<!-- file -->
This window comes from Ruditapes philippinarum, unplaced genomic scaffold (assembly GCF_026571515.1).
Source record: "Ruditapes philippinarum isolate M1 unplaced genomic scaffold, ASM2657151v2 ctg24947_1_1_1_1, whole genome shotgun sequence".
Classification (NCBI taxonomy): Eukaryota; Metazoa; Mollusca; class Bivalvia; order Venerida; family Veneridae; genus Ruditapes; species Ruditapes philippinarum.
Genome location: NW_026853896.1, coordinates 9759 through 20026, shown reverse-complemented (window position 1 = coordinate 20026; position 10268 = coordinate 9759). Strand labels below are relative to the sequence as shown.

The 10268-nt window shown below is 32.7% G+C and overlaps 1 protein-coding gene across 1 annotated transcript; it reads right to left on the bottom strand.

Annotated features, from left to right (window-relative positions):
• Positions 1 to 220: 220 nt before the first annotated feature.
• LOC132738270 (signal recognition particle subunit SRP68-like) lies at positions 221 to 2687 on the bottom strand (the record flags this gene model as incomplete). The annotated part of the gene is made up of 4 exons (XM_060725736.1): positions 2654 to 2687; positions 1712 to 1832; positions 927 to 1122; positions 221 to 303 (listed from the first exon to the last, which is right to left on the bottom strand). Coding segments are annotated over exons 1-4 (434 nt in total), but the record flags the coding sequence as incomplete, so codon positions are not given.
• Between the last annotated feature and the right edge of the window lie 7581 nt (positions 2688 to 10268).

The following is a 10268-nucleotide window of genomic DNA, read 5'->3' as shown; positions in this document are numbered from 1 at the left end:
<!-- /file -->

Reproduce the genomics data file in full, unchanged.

This window comes from Ruditapes philippinarum, unplaced genomic scaffold (assembly GCF_026571515.1).
Source record: "Ruditapes philippinarum isolate M1 unplaced genomic scaffold, ASM2657151v2 ctg24947_1_1_1_1, whole genome shotgun sequence".
Classification (NCBI taxonomy): Eukaryota; Metazoa; Mollusca; class Bivalvia; order Venerida; family Veneridae; genus Ruditapes; species Ruditapes philippinarum.
Genome location: NW_026853896.1, coordinates 9759 through 20026, shown reverse-complemented (window position 1 = coordinate 20026; position 10268 = coordinate 9759). Strand labels below are relative to the sequence as shown.

The 10268-nt window shown below is 32.7% G+C and overlaps 1 protein-coding gene across 1 annotated transcript; it reads right to left on the bottom strand.

Annotated features, from left to right (window-relative positions):
• Positions 1 to 220: 220 nt before the first annotated feature.
• LOC132738270 (signal recognition particle subunit SRP68-like) lies at positions 221 to 2687 on the bottom strand (the record flags this gene model as incomplete). The annotated part of the gene is made up of 4 exons (XM_060725736.1): positions 2654 to 2687; positions 1712 to 1832; positions 927 to 1122; positions 221 to 303 (listed from the first exon to the last, which is right to left on the bottom strand). Coding segments are annotated over exons 1-4 (434 nt in total), but the record flags the coding sequence as incomplete, so codon positions are not given.
• Between the last annotated feature and the right edge of the window lie 7581 nt (positions 2688 to 10268).

The following is a 10268-nucleotide window of genomic DNA, read 5'->3' as shown; positions in this document are numbered from 1 at the left end: